Produced by C theatre, The Snow Queen is a charming adaptation of Hans Christian Andersen’s classic tale by Karina Wilson.
The best performances of the show came from the Snow Queen’s lackeys: a physical, dynamic pair who own the stage
It follows friends Kai and Gerda, who are separated when Kai falls under the spell of the wicked Snow Queen. A shard of her enchanted mirror lodges itself in Kai’s eye and the boy is only able to look with cruelty upon the world, even towards his dear friend Gerda. Soon, the lonely Snow Queen takes Kai to her icy palace to provide her with company. Plucky Gerda sets on off on a quest to rescue her friend.
The opening sequence, while visually interesting, is perhaps a bit too earnest and unfortunately at times the physical movement was in competition with the sound design. There were occasional moments where two of the actors needed to project more, but happily they soon adapted to the acoustics of the space.
While the sound design was effective overall, I question whether so much recorded narration was needed, as the performers also convey information as storytellers. However, designer Bernie Byrnes has done a stunning job with the lighting design, opting to use light to create different spaces as opposed to having multiple set changes. Instead, the stage contains only a small cluster of fir trees, providing plenty of space for the actors to unfold the story physically.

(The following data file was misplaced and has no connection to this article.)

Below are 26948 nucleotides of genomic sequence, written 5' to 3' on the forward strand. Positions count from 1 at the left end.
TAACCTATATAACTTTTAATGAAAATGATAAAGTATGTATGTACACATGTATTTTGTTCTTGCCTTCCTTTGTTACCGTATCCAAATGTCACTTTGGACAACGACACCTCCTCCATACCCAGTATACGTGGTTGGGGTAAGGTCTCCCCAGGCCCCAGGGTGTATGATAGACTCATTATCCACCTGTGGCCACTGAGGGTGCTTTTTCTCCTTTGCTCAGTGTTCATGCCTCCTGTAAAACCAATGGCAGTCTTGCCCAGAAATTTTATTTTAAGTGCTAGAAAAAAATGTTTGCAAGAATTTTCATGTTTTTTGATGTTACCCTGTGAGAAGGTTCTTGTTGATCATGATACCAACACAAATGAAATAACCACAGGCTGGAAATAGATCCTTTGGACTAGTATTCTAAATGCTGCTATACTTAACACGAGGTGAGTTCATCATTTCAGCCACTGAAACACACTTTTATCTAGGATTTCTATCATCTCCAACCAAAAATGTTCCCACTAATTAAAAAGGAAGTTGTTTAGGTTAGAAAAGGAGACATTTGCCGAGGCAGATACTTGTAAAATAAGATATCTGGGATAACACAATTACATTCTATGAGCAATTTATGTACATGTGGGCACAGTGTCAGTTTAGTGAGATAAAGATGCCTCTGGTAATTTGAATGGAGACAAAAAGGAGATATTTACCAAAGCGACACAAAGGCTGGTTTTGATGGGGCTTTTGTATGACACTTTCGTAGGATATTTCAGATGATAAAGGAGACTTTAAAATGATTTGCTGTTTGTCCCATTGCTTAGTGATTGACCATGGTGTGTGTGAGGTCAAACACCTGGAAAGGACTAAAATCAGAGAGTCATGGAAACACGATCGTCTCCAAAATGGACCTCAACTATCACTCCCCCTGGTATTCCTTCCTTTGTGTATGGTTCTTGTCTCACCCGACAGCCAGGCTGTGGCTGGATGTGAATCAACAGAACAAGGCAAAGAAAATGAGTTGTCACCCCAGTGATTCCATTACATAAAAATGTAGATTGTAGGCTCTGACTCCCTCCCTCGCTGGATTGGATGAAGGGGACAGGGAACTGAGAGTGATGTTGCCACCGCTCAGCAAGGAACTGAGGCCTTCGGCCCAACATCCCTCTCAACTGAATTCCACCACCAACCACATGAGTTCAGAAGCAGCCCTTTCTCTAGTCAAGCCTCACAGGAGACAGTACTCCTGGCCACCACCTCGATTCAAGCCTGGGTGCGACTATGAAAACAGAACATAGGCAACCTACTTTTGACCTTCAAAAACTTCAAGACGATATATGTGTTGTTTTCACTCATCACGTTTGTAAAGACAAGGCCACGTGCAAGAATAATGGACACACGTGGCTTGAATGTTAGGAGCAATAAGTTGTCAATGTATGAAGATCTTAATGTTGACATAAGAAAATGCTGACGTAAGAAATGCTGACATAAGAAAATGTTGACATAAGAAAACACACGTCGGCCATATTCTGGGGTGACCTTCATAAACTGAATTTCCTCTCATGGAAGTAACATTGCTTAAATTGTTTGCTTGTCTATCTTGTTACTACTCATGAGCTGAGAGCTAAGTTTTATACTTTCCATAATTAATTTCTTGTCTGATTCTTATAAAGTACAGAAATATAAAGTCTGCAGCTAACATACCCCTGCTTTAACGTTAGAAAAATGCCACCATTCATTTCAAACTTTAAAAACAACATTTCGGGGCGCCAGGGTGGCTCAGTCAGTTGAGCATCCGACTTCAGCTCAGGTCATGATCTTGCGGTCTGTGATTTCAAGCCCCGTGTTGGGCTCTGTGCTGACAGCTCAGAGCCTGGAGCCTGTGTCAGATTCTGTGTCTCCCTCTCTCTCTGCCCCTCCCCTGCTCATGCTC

An ensemble of able performers carry the story, in part through storytelling and in part through physical theatre. Kai and Gerda are portrayed in a believable, nuanced manner. I enjoyed the Snow Queen’s graceful movements and glorious singing voice but felt she could have achieved more sinister presence. The best performances of the show came from the Snow Queen’s lackeys: a physical, dynamic pair who own the stage, whether in disguise as creepy flowers, slow-witted bandits, or crows, as they embark on their own journey to escape their evil queen.
This well-realised production provides a good introduction to Andersen’s famous tale. Recommended for 5 years and up, as those younger could be frightened by the dark opening sequence and might find some parts of the story difficult to follow.